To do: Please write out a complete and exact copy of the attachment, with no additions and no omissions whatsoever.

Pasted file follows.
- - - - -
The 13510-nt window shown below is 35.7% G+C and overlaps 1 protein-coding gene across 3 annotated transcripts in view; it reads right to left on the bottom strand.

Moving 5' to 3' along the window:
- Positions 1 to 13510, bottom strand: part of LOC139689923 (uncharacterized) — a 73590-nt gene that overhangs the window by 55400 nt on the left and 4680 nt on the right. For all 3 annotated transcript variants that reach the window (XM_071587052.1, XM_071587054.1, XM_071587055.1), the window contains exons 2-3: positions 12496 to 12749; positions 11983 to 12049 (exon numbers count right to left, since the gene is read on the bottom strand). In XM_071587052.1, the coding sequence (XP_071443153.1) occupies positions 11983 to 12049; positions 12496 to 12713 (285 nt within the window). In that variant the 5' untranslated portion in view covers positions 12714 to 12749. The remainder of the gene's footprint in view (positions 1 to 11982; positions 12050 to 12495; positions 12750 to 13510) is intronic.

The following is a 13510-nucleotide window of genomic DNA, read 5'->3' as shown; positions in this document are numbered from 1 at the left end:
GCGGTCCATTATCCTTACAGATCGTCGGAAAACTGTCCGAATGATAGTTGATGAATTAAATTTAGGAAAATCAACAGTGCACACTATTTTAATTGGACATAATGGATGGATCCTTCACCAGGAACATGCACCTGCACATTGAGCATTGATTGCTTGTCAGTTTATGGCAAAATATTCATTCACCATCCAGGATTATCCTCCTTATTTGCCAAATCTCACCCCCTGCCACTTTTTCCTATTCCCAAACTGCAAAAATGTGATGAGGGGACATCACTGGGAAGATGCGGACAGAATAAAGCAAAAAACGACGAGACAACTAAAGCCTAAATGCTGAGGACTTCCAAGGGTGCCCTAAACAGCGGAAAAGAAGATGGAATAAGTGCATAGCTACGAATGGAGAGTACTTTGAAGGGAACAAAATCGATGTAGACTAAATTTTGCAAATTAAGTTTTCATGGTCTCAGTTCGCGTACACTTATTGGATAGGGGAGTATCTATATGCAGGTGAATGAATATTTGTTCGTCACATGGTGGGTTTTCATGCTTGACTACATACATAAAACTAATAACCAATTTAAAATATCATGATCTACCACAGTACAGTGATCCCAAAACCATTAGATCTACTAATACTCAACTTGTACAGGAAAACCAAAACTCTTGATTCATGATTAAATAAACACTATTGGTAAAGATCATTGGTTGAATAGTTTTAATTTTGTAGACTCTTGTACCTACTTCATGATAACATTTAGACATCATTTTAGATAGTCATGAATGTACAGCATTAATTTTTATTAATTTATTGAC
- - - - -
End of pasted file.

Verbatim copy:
The 13510-nt window shown below is 35.7% G+C and overlaps 1 protein-coding gene across 3 annotated transcripts in view; it reads right to left on the bottom strand.

Moving 5' to 3' along the window:
- Positions 1 to 13510, bottom strand: part of LOC139689923 (uncharacterized) — a 73590-nt gene that overhangs the window by 55400 nt on the left and 4680 nt on the right. For all 3 annotated transcript variants that reach the window (XM_071587052.1, XM_071587054.1, XM_071587055.1), the window contains exons 2-3: positions 12496 to 12749; positions 11983 to 12049 (exon numbers count right to left, since the gene is read on the bottom strand). In XM_071587052.1, the coding sequence (XP_071443153.1) occupies positions 11983 to 12049; positions 12496 to 12713 (285 nt within the window). In that variant the 5' untranslated portion in view covers positions 12714 to 12749. The remainder of the gene's footprint in view (positions 1 to 11982; positions 12050 to 12495; positions 12750 to 13510) is intronic.

The following is a 13510-nucleotide window of genomic DNA, read 5'->3' as shown; positions in this document are numbered from 1 at the left end:
GCGGTCCATTATCCTTACAGATCGTCGGAAAACTGTCCGAATGATAGTTGATGAATTAAATTTAGGAAAATCAACAGTGCACACTATTTTAATTGGACATAATGGATGGATCCTTCACCAGGAACATGCACCTGCACATTGAGCATTGATTGCTTGTCAGTTTATGGCAAAATATTCATTCACCATCCAGGATTATCCTCCTTATTTGCCAAATCTCACCCCCTGCCACTTTTTCCTATTCCCAAACTGCAAAAATGTGATGAGGGGACATCACTGGGAAGATGCGGACAGAATAAAGCAAAAAACGACGAGACAACTAAAGCCTAAATGCTGAGGACTTCCAAGGGTGCCCTAAACAGCGGAAAAGAAGATGGAATAAGTGCATAGCTACGAATGGAGAGTACTTTGAAGGGAACAAAATCGATGTAGACTAAATTTTGCAAATTAAGTTTTCATGGTCTCAGTTCGCGTACACTTATTGGATAGGGGAGTATCTATATGCAGGTGAATGAATATTTGTTCGTCACATGGTGGGTTTTCATGCTTGACTACATACATAAAACTAATAACCAATTTAAAATATCATGATCTACCACAGTACAGTGATCCCAAAACCATTAGATCTACTAATACTCAACTTGTACAGGAAAACCAAAACTCTTGATTCATGATTAAATAAACACTATTGGTAAAGATCATTGGTTGAATAGTTTTAATTTTGTAGACTCTTGTACCTACTTCATGATAACATTTAGACATCATTTTAGATAGTCATGAATGTACAGCATTAATTTTTATTAATTTATTGAC